Cambridge Junction

This is a wobbly time for the [B]Bluetones[/B].

Who do you think you are kidding, Mr Morriss? The ‘Tones march out into the no-man’s-land of their current pop status dressed as [I]Dad’s Army[/I] butchers. Oh yes. Meat vendors, postwar style. For one night only we get Lance Corporal Jones-type blood-spattered, pork-rationing aprons and hygiene hats. Either the ‘Tones have stumbled into a goonish panto phase or it’s all part of some grand plan to appeal to pre-TescoMetro’n’Chinese takeaway English nostalgia.

The fact that Scott, the bass-playing Morriss brother, is required to sit on a stool for the whole gig having broken his collarbone in a tequila-sports accident, suggests the former ‘hapless’ explanation, but you never know. This is a wobbly time for the Bluetones.

Having hummed through the mid-’90s as harmless harmony boys they’ve arrived at a third-album phase where pertinent reasons for their continued existence are required. Recent pronouncements in [I]NME[/I] by frontman Mark Morriss about the “dilution of English culture”, have certainly added definition to their pastoral vagueness. Is this the moment when their Byrds-next-door masks finally peel off to reveal the monsters beneath?

Not exactly. For all its alleged Latin lurch, opening new song ‘Zorro’ is as jangly and sunlit as an early Stone Roses B-side. There are backdrop projections of galloping zebras, but the cheeriness of the tune makes it hard to see this as some kind of sinister Eat British Zebras/Animal Skin Apartheid autosuggestion. Their film show is mostly innocuous and their swaying crowd is composed of wall-to-wall nice chaps and reasonable lasses. If it’s a rally of any sort, it’s a consensual Caucasian whistlers’ rally and the ‘Tones do very little to step beyond the confines of their legendary ‘catchiness’, or for that matter to alert Cambridge to the fact that it’s not 1996 any more.

The fake blood doesn’t make Mark any scarier. Like some younger brother of the bride at a wedding reception, he writhes skinnily around the stage, smilingly leading the folks through the cosy Vera Lynn-chorused ‘Bluetonic’. There’s a tincture of rock swagger to guitarist Adam Devlin‘s Marr-meets-Squire twanging, but he’s still subservient to the harmonies, less an axe hero, more axe understudy.

There’s a kind of plotlessness to the ‘Tones’ activities. New song ‘Last Of The Great Navigators’ lifts beautifully on its bed of rural Anglo chiming.The projections of ‘Man On The Moon’ headlines lock in nicely. Briefly there is drama in the air. But later they drop in gratuitous new car song ‘Autophilia’ sinking to comedy ditty level as Mark camps through an appalling litany of Chas’n’Dave-meets-Austin Powers car/woman metaphors. A skinny man in a bloody butcher’s apron singing, [I]”Come and park that chassis next to me…”[/I] is about as sexy as George Formby‘s underpants. But maybe it’s all part of the return to ‘true Englishness’ that Morriss appears to yearn for.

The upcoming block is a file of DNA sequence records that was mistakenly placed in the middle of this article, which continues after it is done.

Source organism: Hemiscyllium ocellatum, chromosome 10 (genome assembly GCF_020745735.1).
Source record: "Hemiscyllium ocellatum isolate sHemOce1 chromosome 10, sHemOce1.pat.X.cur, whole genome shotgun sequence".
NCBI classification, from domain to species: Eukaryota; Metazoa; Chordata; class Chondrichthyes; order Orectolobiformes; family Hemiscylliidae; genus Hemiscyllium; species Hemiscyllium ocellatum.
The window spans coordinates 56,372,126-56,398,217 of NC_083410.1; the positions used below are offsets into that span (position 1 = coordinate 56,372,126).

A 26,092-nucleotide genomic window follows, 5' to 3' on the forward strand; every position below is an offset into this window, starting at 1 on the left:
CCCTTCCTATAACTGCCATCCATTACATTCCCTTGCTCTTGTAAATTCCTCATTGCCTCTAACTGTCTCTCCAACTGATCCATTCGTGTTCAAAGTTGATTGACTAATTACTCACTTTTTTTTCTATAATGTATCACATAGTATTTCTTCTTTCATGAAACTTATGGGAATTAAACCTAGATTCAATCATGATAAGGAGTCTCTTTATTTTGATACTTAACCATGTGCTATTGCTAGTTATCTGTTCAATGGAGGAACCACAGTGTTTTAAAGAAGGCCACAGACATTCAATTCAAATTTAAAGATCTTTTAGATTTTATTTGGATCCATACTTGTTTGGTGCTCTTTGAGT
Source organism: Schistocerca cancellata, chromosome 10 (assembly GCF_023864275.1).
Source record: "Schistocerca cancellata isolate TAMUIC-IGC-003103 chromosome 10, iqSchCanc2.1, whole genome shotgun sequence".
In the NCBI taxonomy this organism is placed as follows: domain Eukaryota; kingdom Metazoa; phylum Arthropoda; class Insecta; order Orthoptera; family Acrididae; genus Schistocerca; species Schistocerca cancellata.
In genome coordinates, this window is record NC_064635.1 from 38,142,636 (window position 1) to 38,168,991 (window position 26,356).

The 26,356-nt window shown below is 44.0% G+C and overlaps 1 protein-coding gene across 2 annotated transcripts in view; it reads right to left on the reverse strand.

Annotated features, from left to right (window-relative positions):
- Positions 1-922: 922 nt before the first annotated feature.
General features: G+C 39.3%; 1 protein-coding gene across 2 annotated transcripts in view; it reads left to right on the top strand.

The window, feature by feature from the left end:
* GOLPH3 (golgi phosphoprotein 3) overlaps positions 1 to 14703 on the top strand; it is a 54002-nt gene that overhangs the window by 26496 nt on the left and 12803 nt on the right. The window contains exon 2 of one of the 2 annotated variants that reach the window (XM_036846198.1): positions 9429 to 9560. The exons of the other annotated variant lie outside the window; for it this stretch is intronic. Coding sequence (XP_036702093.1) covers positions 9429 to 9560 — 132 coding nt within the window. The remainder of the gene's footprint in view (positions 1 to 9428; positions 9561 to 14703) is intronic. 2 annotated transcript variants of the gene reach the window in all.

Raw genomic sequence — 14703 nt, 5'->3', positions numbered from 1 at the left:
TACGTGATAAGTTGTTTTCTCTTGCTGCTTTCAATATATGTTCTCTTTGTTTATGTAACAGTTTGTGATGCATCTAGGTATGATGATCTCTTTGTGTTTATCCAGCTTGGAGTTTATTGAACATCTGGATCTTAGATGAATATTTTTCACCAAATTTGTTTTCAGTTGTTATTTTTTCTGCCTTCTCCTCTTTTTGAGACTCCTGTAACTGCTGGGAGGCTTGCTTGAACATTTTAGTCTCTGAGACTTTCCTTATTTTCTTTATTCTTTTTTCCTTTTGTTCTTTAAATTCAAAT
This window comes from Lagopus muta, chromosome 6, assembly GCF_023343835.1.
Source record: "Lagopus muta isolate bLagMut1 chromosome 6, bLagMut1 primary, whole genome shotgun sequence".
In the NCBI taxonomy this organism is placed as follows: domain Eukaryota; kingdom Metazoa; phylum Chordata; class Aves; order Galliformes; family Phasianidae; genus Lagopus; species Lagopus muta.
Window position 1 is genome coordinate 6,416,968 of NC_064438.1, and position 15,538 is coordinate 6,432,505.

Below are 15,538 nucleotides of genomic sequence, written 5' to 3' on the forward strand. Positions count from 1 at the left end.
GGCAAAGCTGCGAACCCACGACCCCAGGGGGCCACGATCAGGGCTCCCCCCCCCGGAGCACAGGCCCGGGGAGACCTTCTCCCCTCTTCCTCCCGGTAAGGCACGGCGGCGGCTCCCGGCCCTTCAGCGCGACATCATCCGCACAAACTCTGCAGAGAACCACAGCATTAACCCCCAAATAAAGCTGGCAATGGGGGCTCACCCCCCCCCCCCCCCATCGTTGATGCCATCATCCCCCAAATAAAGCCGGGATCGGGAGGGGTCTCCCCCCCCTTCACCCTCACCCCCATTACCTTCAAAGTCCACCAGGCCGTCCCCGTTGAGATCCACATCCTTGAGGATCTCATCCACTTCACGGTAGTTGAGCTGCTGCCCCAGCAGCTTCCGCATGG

‘Cut Some Rug’ collectively yanks the hall back to WWII thanks to Mark‘s [I]”blitzkrieg and doodlebug”[/I] warbling and the slightly incendiary riff synching in with film footage of ‘the Hun’ bombing Blighty‘s cities. Then ‘Keep The Home Fires Burning’, their WWI referencing single [I]du jour[/I], bathes the swaying couples in Paul Heaton-esque Hovis advert atmospheres. It wouldn’t add up to much, really – a few jangly evocations of national unity in the face of foreign threat, plus some ill-chosen comments about the erosion of the Dunkirk spirit, plus zebras. They gear up somewhat for the encores and briefly escape their culturally rationed niche. Mark straps on a guitar and the instrumental ‘Blood Bubble’ powers along setting the crowd tumbling forwards.

A quick primal spurt, and they’re back to Squeeze-style pop for ‘If…’, but on their own whistle-along terms they’ve done quite enough. Nothing that wrong with this modest, sepia-tinted entertainment.

Then you notice the flyer for their tour depicting a huge, roaring bear attacking something or somebody in an empty city street. It just happens to be Brick Lane, Banglatown, outside an Indian restaurant – probably the most symbolic location in London for xenophobic, nationalist idiots opposed to multiculturalism. And that’s where they stand their stupid, pseudo-heraldic bear? Pleasant gig, then. They don’t eat baby zebras for breakfast. But the real Great Britain can do without a RedWhiteAndBluetones.

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